Athletics: Cool Walcott remains grounded ahead of worlds

Keshorn Walcott was arguably the biggest surprise of the London Olympics, the now 20-year-old Trinidad and Tobago native shocking the field to become the youngest-ever gold medallist in the men's javelin.

Walcott threw a national record of 84.58m to win his country's first Olympic athletics medal outside the sprints, at the same time becoming the first non-European since American Cy Young at the 1952 Helsinki Games to top the javelin podium.

It was also only Trinidad and Tobago's second gold medal after Hasely Crawford's victory in the 1976 men's 100m.

But Walcott's form going into London was good, having won the world junior gold in Barcelona the same year, although he insists his gold medal showing in the British capital was a surprise.

"Actually it was," he said ahead of Thursday's Bislett Games, the sixth leg of the 14-meet Diamond League circuit.

"First of all I wasn't expecting that distance to win so that was the biggest surprise. I wasn't expected to win, my main goal was to go in there for the experience and maybe get to the final.

"It felt great to win the Olympics aged 19, at my first Olympic Games, it was a tremendous feeling."

Walcott said that his victory had helped change perceptions of him in his island state which has a rich history of producing world-class sprinters such as Ato Boldon, Richard Thompson and Marc Burns.

"There's been a lot of attention drawn to me back home in the media and press," he said.

"Things have got better in terms of training, the accessibility of everything, they pay more attention to team events, that's one of the good things that has happened after the Olympics."

He is the sole thrower from Trinidad and Tobago to be at international standard, but there are "others coming up", said Walcott, who only took up the javelin in 2009 and is now coached by Cuban Ismael Mastrapa.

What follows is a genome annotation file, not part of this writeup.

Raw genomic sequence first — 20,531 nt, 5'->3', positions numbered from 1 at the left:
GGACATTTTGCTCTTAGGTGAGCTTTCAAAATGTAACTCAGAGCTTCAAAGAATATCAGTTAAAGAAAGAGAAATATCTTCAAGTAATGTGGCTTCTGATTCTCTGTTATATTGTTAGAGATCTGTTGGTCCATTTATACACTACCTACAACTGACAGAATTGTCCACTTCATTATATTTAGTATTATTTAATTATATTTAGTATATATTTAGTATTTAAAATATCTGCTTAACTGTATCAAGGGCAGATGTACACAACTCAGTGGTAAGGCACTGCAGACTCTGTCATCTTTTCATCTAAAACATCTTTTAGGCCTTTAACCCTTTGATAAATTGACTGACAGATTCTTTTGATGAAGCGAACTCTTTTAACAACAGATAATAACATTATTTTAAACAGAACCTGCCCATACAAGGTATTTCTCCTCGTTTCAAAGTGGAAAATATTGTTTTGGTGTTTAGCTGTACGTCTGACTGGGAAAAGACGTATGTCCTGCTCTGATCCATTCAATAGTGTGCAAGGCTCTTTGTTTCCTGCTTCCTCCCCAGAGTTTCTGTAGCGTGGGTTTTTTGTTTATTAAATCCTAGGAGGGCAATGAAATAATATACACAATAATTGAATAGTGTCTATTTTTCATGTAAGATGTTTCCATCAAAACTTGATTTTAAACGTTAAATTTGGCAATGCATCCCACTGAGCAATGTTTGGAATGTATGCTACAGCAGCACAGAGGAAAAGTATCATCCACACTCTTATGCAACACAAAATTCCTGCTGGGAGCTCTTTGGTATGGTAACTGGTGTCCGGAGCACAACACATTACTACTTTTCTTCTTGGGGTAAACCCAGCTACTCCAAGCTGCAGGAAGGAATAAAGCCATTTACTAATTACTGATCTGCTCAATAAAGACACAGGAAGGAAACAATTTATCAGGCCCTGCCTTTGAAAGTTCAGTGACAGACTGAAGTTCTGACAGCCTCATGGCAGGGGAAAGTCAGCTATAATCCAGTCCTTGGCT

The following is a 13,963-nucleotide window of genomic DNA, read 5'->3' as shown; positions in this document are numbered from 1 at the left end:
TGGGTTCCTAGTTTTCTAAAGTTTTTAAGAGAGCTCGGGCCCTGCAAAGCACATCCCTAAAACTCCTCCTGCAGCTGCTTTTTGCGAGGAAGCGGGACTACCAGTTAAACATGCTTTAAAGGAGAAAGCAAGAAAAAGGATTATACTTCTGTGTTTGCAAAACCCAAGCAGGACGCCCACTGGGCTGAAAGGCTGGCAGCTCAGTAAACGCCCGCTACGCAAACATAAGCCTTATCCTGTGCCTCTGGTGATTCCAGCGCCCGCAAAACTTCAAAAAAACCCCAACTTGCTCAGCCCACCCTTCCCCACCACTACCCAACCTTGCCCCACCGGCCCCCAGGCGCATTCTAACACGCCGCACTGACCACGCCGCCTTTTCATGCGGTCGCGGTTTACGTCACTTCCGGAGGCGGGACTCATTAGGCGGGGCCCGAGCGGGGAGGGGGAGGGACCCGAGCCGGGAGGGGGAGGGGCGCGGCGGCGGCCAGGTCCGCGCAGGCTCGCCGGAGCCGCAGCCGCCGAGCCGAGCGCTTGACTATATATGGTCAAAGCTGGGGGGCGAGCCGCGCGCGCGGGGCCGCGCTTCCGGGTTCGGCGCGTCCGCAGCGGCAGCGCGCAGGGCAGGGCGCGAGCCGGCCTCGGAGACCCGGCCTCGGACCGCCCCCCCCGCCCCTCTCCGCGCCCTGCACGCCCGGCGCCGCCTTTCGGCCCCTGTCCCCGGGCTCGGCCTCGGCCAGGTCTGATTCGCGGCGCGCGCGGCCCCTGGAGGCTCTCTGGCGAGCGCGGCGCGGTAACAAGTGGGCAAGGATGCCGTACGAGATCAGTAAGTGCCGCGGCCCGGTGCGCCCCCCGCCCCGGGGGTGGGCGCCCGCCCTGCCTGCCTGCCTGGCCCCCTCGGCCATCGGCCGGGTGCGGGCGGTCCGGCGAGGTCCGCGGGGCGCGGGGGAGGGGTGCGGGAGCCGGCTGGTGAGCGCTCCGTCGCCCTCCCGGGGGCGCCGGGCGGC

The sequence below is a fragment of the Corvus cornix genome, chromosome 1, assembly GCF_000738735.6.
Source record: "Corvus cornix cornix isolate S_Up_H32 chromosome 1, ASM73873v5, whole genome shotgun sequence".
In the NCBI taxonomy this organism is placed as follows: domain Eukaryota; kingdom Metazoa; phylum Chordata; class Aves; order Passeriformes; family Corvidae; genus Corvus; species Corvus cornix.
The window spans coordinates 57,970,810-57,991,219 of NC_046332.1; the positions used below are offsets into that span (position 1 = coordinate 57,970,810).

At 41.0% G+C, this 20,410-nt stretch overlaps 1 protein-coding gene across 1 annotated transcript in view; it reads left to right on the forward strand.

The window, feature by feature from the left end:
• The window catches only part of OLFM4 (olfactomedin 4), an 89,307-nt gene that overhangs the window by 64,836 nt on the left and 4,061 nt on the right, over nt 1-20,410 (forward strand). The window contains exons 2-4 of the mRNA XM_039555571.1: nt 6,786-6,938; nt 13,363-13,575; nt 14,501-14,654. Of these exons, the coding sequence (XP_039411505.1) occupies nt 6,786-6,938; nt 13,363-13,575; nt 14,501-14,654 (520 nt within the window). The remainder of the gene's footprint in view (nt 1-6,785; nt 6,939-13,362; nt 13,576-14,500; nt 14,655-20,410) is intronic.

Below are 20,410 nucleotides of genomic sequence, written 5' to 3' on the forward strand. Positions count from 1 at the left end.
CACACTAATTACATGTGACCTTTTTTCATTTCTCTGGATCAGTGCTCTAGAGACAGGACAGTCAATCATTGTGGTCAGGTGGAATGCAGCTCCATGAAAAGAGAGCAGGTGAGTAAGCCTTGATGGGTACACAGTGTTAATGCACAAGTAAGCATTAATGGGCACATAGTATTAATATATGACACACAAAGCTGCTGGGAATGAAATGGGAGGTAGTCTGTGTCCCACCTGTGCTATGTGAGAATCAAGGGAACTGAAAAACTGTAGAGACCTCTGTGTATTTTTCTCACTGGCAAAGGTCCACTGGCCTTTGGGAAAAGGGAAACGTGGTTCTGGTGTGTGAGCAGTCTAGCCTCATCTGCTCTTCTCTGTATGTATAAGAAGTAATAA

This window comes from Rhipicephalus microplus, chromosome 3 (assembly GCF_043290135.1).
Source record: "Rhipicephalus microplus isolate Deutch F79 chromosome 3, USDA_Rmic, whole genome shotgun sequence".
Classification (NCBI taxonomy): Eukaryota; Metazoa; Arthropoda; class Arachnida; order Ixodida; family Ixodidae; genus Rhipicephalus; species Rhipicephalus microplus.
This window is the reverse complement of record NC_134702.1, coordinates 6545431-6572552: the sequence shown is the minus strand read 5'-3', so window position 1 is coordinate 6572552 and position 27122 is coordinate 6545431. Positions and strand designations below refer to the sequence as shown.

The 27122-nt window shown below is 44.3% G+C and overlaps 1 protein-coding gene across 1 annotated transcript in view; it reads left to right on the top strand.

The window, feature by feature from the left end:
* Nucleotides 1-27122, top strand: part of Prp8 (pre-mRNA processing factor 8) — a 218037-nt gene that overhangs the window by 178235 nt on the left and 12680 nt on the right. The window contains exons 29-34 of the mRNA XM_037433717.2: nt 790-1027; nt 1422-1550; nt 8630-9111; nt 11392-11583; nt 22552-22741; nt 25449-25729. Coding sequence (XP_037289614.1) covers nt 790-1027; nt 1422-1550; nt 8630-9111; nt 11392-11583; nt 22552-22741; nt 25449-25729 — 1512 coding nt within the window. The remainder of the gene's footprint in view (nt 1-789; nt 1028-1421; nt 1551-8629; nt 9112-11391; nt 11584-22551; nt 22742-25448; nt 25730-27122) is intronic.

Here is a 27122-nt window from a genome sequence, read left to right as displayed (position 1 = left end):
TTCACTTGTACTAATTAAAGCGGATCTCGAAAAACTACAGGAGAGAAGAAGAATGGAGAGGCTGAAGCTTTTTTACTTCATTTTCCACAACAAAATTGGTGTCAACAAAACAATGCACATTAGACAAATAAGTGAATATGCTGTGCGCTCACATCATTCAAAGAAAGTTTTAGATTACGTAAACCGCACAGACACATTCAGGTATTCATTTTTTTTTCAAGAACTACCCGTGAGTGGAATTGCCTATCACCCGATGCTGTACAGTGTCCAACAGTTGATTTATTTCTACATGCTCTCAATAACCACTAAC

Soft-spoken and humble, Walcott kept his goals for the season in good check.

"Hopefully, I'll make it to the world championships. I've been having some problems with injuries, so hopefully I'll make it there healthy and take it step by step."

Javelin is nothing if not a punishing event in track and field, and the immediate objectives of older competitors are more keenly expressed given the limited career offered many throwers.

"Throwing 90 metres, Moscow and the gold medal are my goals this season," was the blunt assessment of Finland veteran Tero Pitkamaki, the 2007 world champion and Beijing Olympic bronze medallist.

The Finn is battling back from injury that saw him throw just 73 metres at last season's Bislett Games, far from his personal best of 91.53m set in 2005.

"It's not good throwing 77m, it's much better throwing 87m. I thought about quitting, I was very disappointed after the Olympics," said Pitamaki, who this season finished second in Doha (82.18m) and won in Shanghai (87.60).

"It feels really great to be back in shape. I feel confident and healthy. Timing is always very difficult, with 50 different movements to make in half a second."

Local favourite Andreas Thorkildsen, a two-time former Olympic champion, is also slowly getting back to his best form after an injury-plagued season.

"It's inspiring to see Tero back in such good shape. I want to beat him when he throws 87 metres, not 73!" he said.